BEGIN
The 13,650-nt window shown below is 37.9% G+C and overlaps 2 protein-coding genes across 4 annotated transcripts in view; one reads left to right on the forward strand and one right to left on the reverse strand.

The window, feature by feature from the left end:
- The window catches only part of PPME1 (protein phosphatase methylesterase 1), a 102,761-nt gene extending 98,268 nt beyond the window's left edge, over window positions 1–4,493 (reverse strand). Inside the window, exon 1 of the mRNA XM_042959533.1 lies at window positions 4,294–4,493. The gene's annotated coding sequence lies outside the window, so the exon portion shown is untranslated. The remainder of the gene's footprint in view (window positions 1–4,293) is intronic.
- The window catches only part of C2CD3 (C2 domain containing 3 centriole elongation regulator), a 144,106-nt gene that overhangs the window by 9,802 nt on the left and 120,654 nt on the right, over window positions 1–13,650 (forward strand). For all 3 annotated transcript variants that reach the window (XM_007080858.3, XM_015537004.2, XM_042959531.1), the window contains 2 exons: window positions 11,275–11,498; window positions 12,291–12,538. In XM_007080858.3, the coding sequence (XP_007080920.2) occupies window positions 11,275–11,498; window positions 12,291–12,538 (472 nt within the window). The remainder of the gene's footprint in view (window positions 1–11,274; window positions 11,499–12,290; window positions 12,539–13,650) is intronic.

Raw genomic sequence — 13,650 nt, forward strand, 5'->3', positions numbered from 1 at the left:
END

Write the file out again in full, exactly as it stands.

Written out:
The 13,650-nt window shown below is 37.9% G+C and overlaps 2 protein-coding genes across 4 annotated transcripts in view; one reads left to right on the forward strand and one right to left on the reverse strand.

The window, feature by feature from the left end:
- The window catches only part of PPME1 (protein phosphatase methylesterase 1), a 102,761-nt gene extending 98,268 nt beyond the window's left edge, over window positions 1–4,493 (reverse strand). Inside the window, exon 1 of the mRNA XM_042959533.1 lies at window positions 4,294–4,493. The gene's annotated coding sequence lies outside the window, so the exon portion shown is untranslated. The remainder of the gene's footprint in view (window positions 1–4,293) is intronic.
- The window catches only part of C2CD3 (C2 domain containing 3 centriole elongation regulator), a 144,106-nt gene that overhangs the window by 9,802 nt on the left and 120,654 nt on the right, over window positions 1–13,650 (forward strand). For all 3 annotated transcript variants that reach the window (XM_007080858.3, XM_015537004.2, XM_042959531.1), the window contains 2 exons: window positions 11,275–11,498; window positions 12,291–12,538. In XM_007080858.3, the coding sequence (XP_007080920.2) occupies window positions 11,275–11,498; window positions 12,291–12,538 (472 nt within the window). The remainder of the gene's footprint in view (window positions 1–11,274; window positions 11,499–12,290; window positions 12,539–13,650) is intronic.

Raw genomic sequence — 13,650 nt, forward strand, 5'->3', positions numbered from 1 at the left: